2. Experimental program 2.1. Materials Ordinary Portland cement (OPC) used in this research achieved the requirements of ASTM C150-07 [16]. The chemical compositions of OPC, CFA and CBA are given in Table 1. OPC used had a blain surface area, specific gravity, soundness, initial and final setting times of 3990 cm2/g, 3.15, 1.0 mm, 125 min and 210 min, respectively. A single source of CFA conforming to ASTM C618-15 [17] was obtained from Tanjung Bin coal power plant located in Johor, Malaysia. CFA was used as 20% replacement of OPC in all fly ash-bottom ash concrete mixtures with specific gravity, blain fineness and soundness of 2.45, 3450 cm2/g and 1.0 mm, respectively. The FESEM image shows that CFA has spherical and regular shape and smaller particles compared to CBA (Fig. 1). Chemical analysis showed that CFA is mostly composed of Silica, Iron, and Alumina. The percentage sum of SiO2, Al2O3 and Fe2O3 in CFA is about 78.82% showing that it is a Class F according to ASTM C618-15 [17]. Sand was collected from Sungai Sayong River quarry near Johor, Malaysia. The sand used in this research was as per the specification of ASTM C778-13 [18] and was graded in accordance with the specification of ASTM C33/C33M-13 [19]. The results of fineness modulus, water absorption and specific gravity of this River sand are presented in Table 2. Coal bottom ash (CBA) was collected from Tanjung Bin coal power thermal plant Johor, Malaysia. Particle size distribution of CBA and river sand are shown in Fig. 2. CBA was graded in accordance with the specification of ASTM C33/C33M-13 [19]. In this research, CBA was sieved through 4.75 mm sieve before use as replacement of sand. The chemical properties of CBA are presented in Table 1. The chemical analysis of CBA was carried out using XRF. The chemical analysis shows that CBA is mostly comprised of Silica, Iron and Alumina with small quantities of Sulphate, Magnesium and Calcium etc. Summation of the percentage of SiO2, Al2O3 and Fe2O3 present in CBA was 83.24%. Loss on Ignition (LOI) of CBA was less than 0.1%. The physical properties of CBA are shown in Table 2. Fig. 3 shows the FESEM image of CBA. The FESEM image shows that CBA has irregular and spherical shaped, porous particles and complicated texture. Fig. 4 presents three different sizes of CBA; coarse, fine and ultrafine CBA. The crushed stone aggregate was obtained from Bukit Namu quarry. The physical properties of coarse aggregate are mentioned in Table 2 below. The maximum size of coarse aggregate was 20 mm.

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M. Rafieizonooz et al. / Construction and Building Materials 116 (2016) 15–24 Table 1 Chemical composition of cement, CFA and CBA. Material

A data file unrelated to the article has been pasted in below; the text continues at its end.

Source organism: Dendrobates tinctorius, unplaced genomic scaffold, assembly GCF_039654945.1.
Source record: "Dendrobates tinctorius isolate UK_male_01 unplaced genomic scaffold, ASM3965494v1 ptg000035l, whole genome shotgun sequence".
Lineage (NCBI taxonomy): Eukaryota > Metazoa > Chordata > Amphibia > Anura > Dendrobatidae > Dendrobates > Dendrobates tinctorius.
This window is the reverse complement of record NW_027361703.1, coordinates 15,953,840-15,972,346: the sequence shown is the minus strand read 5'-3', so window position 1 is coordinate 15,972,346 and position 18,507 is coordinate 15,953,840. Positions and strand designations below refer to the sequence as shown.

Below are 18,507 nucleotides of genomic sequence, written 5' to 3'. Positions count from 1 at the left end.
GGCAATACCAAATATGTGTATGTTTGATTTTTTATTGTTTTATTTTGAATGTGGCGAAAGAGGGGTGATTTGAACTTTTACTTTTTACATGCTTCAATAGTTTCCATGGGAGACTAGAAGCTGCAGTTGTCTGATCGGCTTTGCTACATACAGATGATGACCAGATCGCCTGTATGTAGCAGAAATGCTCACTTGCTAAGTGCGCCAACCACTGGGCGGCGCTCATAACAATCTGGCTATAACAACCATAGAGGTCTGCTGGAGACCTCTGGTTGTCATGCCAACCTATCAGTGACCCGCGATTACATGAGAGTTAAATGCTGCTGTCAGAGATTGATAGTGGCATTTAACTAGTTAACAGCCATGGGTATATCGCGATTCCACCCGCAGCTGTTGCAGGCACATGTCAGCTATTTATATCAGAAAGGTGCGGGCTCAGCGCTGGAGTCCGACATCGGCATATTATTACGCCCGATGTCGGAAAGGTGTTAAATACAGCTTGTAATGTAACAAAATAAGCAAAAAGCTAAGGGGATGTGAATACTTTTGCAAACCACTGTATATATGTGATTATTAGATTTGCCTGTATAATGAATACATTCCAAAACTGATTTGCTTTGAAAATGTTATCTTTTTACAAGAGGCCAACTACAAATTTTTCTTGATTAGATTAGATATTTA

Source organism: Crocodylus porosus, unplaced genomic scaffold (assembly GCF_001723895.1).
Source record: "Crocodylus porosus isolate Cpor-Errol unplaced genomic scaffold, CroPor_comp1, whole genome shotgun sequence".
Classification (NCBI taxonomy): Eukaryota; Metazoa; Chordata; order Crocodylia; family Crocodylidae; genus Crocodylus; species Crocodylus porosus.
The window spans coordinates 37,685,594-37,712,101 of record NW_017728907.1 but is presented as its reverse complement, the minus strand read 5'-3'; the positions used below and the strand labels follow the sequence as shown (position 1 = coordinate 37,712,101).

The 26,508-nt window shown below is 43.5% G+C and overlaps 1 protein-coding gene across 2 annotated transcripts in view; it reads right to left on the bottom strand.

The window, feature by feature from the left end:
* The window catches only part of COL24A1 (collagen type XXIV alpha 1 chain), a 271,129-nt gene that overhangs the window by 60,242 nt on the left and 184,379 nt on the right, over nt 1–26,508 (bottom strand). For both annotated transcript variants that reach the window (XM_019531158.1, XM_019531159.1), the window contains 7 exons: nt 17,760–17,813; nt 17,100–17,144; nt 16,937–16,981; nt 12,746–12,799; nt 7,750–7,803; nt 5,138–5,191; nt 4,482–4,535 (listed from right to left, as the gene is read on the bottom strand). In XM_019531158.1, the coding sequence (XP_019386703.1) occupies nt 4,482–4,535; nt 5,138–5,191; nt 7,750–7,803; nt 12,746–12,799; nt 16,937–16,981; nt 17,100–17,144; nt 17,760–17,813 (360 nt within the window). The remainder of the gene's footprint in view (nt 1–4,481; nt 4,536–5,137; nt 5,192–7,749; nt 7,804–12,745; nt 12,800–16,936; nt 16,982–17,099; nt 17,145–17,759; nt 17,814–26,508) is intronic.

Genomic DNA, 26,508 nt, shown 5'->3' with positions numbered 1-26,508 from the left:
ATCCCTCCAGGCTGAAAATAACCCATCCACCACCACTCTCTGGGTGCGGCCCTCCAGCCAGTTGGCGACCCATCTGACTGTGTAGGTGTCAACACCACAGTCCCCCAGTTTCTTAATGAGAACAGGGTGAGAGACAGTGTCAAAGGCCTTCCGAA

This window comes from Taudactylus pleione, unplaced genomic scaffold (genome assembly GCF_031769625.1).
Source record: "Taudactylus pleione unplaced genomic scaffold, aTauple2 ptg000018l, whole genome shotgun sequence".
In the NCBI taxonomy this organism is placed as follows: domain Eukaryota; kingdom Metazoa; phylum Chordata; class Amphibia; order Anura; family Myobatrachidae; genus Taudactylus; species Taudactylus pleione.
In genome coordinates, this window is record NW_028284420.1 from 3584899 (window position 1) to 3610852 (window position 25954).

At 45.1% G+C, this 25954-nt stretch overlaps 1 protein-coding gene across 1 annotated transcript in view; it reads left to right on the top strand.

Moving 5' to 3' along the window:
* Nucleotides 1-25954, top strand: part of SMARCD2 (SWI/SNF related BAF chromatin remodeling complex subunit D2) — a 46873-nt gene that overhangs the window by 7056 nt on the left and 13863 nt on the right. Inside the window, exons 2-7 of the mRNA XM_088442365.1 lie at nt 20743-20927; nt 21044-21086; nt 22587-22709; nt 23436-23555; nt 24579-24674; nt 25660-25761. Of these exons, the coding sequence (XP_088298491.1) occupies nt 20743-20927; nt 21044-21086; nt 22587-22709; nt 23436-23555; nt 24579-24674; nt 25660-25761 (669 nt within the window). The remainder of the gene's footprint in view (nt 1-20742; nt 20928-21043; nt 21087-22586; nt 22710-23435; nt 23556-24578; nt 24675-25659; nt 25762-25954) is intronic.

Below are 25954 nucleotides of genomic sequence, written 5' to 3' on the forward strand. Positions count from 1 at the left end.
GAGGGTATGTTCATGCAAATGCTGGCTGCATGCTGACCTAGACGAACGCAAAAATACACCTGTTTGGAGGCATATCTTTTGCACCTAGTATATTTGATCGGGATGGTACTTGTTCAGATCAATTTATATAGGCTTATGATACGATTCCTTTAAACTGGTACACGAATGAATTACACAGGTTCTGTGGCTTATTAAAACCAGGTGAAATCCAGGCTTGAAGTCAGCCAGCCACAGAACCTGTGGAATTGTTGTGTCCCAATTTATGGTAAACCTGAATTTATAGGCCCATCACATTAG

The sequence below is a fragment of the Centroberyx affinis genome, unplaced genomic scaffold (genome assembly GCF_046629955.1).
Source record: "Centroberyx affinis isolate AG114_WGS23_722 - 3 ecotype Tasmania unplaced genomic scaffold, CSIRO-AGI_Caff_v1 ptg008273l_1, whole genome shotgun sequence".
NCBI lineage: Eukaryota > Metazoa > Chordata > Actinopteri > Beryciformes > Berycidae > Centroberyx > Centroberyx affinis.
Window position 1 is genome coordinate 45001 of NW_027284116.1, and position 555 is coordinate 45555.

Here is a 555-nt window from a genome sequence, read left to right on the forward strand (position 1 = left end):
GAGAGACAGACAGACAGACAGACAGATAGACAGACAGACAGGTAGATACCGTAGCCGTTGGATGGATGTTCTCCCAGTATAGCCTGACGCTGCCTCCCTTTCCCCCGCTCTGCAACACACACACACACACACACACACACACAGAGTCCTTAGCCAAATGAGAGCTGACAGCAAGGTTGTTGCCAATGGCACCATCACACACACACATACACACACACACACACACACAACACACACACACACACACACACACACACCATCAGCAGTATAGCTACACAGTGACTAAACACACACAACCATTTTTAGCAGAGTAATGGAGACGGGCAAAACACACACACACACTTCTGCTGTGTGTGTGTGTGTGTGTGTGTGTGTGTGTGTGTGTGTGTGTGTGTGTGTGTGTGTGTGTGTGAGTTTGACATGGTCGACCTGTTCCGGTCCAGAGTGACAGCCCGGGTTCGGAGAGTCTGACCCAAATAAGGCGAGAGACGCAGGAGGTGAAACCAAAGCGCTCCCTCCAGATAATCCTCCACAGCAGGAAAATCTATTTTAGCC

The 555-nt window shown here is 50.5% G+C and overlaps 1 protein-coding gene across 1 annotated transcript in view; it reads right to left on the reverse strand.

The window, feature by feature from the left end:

SiO2

Al2O3

Fe2O3

CaO

MgO

Na2O

K2O

TiO2

P2O5

MnO

SO3

BaO

LOI

Cement CFA CBA

20.4 47.6 45.3

5.20 23.8 18.1

4.19 7.42 19.84

62.39 10.7 8.70

1.55 1.50 0.969

– 2.16 –

0.005 1.68 2.48

– 2.92 3.27

– 1.16 0.351

– 0.120 0.248

2.11 0.759 0.352

– 0.154 0.311

2.36 – –

Fig. 1. FESEM image of CFA.

Table 2 Physical properties of CBA, river sand and coarse aggregate. Material

Specific gravity

Water absorption

Fineness modulus

CBA River sand Coarse aggregate

1.88 2.62 2.69

11.61 7.4 0.61

3.44 2.67 6.48

strength and 75 mm  285 mm prism specimen for drying shrinkage of concrete mixtures. 100 mm  100 mm  500 mm size beams were cast to determine the flexural strength of concrete. The specimens were demoulded after 24 ± 1 h of adding water to concrete mixture and were water cured at room temperature up to a specified age of the test. The casting and curing of samples were performed in accordance with the specification of BS EN 12390-02 [21].

2.4. Testing procedure

CBA

Sand

100

Percent passing (%)

90 80 70 60 50 40 30 20 10 0 0.01

0.1

1

10

100

Particle size (mm) Fig. 2. Grading curve of CBA and sand. 2.2. Mix proportions Initially, sixteen batches of concrete with different percentages of CBA as fine aggregate and CFA as cement were prepared. As a result of initial samples’ compressive strength and workability, concrete with 20% of CFA as cement replacement and different percentage of CBA as fine aggregate were selected for further analysis. Saturated Surface Dry (SSD) CBA and river sand was used and fixed quantity of water to cement ratio (w/c) was added in all of the concrete mixtures. The CBA was used by mass in concrete as river sand replacement. The effective w/c was 0.55 for all cases. The amount of cement (375 kg/m3) and the range of slump (6–18 cm) were the same for all manufactured concretes. The British (DOE) [20] method was used to calculate the mixture proportions shown in Table 3.